Team Reflections have had the opportunity of interviewing Nirali Shah, who is a Software Engineer in the field of Information Security. She has also been a speaker at c0c0n XII and has been associated with Nullcon and many such communities.
1) Could you briefly highlight your journey in the field of information security? Also, mention who was and is your current inspiration in this field.
==> I was lucky to have landed a job as a software engineer in Information Security soon after my graduation. Though I had no prior experience or exposure to the field, I learned a lot over the past three years. I have worked on the development and engineering of projects for PKI management, securing sensitive data, and scanning and auditing the security posture of Public Clouds and container-based environments like Kubernetes. I also earned my GPEN and GWAPT certifications. I have a very motivating team that makes me look forward to learning something new every day.
2) We have seen your enthusiasm in this field and we are very proud of the work you do. Would you also share your views on Women in the area of information security? Please let our readers know about what the driving force has been behind “Winja” and its inception.
==> I first participated in Winja in 2017 during my first visit to Nullcon. I was delighted to learn about such women-only opportunities, and it felt empowering. Although I was very new to the idea of CTFs and couldn’t really solve any questions, it was a good experience collaborating with other women to try to crack some challenges. I was back at Nullcon and participated in Winja again the following year and was able to solve a lot more challenges than the previous year. By 2019, I was part of a team creating CTFs at my organization. The Winja contest itself and the SANS vouchers distributed to the winning teams of the game are a fantastic way to encourage women to step into Cybersecurity and provide a training path to interested and talented women in the field.
3) What has changed in your thought process after Winja?
==> The CTF has helped me learn different domains for penetration testers in this field. It has mainly got me interested in OSINT and network-based vulnerabilities and exploitation techniques.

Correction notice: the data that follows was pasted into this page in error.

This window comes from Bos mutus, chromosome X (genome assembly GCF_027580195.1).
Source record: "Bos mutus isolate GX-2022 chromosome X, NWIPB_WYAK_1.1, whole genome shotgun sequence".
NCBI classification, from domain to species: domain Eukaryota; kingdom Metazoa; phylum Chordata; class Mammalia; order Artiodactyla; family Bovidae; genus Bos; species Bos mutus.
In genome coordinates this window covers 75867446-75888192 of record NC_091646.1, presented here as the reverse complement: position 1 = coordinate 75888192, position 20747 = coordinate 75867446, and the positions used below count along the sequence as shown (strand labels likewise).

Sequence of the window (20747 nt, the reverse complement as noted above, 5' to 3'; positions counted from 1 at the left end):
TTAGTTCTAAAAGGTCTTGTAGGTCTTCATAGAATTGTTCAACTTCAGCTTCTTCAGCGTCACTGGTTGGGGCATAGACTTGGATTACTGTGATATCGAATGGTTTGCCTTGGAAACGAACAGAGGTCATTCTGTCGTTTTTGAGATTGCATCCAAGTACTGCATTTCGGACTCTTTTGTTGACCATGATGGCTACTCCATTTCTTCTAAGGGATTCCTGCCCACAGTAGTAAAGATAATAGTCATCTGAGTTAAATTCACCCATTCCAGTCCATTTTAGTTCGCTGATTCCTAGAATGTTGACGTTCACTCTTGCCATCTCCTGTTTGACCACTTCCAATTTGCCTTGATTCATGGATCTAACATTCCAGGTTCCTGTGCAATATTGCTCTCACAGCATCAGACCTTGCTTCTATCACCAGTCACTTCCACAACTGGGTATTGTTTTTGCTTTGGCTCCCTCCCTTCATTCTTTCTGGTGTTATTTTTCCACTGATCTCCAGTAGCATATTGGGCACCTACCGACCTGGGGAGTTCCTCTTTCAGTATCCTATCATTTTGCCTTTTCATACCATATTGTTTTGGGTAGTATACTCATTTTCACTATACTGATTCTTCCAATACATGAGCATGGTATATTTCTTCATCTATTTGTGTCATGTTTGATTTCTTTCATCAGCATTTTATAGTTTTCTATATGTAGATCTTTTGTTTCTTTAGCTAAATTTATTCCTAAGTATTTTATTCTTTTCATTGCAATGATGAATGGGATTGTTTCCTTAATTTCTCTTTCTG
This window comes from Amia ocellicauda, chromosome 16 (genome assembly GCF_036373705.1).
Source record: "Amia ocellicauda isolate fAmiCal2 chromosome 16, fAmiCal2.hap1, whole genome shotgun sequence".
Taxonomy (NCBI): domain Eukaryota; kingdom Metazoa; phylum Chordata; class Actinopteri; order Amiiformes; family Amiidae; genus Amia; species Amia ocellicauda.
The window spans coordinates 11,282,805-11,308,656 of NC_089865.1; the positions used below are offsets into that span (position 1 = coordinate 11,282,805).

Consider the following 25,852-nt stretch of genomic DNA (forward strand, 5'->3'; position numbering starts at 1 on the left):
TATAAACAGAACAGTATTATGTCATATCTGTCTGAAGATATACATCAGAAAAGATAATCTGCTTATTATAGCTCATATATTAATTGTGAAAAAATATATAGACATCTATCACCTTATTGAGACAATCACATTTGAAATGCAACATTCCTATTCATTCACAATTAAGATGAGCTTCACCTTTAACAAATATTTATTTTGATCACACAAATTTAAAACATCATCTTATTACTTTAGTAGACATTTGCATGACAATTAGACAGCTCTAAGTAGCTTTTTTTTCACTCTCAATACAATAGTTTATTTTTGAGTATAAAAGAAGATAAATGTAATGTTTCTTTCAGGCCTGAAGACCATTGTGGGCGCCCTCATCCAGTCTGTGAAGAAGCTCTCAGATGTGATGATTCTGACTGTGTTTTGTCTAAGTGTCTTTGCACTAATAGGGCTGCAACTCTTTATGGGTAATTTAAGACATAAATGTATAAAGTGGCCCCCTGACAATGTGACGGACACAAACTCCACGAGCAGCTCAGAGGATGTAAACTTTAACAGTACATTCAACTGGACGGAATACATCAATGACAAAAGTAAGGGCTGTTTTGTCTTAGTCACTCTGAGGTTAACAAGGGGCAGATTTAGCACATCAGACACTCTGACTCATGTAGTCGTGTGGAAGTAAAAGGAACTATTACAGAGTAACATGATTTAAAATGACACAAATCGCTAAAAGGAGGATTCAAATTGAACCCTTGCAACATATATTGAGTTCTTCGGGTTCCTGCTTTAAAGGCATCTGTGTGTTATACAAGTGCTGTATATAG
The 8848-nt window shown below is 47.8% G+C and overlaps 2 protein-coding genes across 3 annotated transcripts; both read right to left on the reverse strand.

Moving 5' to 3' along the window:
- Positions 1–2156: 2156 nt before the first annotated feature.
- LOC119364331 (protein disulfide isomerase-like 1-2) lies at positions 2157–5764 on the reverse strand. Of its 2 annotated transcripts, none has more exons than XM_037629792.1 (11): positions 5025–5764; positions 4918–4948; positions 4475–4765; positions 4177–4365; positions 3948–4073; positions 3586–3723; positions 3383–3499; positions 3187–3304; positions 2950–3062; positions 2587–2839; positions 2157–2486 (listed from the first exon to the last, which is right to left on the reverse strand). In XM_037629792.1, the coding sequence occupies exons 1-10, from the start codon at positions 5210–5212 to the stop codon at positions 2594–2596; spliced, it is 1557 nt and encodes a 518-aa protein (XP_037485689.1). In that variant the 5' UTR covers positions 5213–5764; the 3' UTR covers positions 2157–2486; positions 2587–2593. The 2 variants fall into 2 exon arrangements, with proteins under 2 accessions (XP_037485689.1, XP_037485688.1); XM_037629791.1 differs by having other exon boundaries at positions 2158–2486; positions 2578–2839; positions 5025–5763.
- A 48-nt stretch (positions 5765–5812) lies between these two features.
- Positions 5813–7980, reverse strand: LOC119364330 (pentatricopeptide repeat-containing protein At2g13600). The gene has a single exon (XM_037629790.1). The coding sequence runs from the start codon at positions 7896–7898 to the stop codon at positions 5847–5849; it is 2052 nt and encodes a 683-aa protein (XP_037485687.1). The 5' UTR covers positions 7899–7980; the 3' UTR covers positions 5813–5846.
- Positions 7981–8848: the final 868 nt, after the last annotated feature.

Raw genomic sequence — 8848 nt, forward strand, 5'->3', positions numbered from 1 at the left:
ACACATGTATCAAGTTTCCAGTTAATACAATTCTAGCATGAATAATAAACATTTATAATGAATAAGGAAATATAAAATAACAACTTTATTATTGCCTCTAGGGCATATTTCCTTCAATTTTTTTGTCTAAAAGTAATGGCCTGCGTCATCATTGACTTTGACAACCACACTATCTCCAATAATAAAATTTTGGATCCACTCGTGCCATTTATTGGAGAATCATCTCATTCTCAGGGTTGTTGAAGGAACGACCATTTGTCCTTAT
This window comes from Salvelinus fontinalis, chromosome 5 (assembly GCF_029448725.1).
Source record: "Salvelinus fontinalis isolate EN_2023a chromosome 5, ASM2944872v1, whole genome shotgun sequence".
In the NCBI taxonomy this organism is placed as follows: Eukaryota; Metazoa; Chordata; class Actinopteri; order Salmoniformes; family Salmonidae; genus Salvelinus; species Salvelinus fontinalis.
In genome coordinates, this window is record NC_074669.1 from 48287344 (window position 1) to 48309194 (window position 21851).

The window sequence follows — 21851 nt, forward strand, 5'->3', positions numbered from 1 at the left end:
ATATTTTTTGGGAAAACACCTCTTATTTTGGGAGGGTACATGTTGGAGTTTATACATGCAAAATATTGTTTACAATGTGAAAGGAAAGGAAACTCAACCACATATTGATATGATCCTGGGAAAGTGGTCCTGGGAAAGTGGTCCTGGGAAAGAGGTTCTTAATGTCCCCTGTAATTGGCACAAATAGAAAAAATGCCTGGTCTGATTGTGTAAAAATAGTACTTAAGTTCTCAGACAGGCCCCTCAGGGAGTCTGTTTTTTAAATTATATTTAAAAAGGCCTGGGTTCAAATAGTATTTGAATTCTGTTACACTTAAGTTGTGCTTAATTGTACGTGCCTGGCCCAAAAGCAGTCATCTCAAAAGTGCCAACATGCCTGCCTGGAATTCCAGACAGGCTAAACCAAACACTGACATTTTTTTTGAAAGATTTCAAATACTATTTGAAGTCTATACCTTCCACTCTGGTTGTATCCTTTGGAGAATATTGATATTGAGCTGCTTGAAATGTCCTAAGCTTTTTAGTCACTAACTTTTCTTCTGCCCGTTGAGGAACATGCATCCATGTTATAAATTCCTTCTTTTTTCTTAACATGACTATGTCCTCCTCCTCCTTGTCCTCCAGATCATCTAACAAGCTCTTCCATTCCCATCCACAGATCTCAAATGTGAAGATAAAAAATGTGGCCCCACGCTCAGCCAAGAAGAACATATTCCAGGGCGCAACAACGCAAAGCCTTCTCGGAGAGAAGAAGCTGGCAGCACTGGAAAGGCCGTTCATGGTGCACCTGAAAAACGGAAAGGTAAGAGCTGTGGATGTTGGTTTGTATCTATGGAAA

4) How do you see the changing times for the world of mobile security? Could you share a few resources and prerequisites for beginners in the field of mobile application pen- testing?
==> I have not worked on native mobile application security. But as far as web applications that run on mobile devices are concerned, most of the vulnerabilities that exist in desktop web apps also exist and are exploitable in mobile web apps. The OWASP top 10 guides are a must-read and fundamental resource to get started with for any newbie in the field.
5) What is your take on students attending/participating in security conferences? Share your experience being an active speaker at various conferences
==> I attended a bunch of big conferences like Nullcon, Cocon, and DSCI before I gave my first talk at one. I delivered a talk last year on the topic of building a framework for auditing public cloud security at the Cocon 12 conference. Attending security conferences has two benefits – you get to learn about what’s trending in the industry, and you get to meet like-minded people who are very willing to help you at every stage of your journey. Giving a talk also brings you more visibility and a better audience to listen to your ideas and provide you valuable feedback.
6) What to expect from Winja 2020 CTF?
==>Questions on Web, Network, and mobile security, exploiting binaries, OSINT, and cryptographically vulnerable applications, and a lot more…
7) Your message to the budding women in Information Security?
==> Don’t be afraid to step out of your comfort zone, take help, or ask questions, no matter how basic they sound.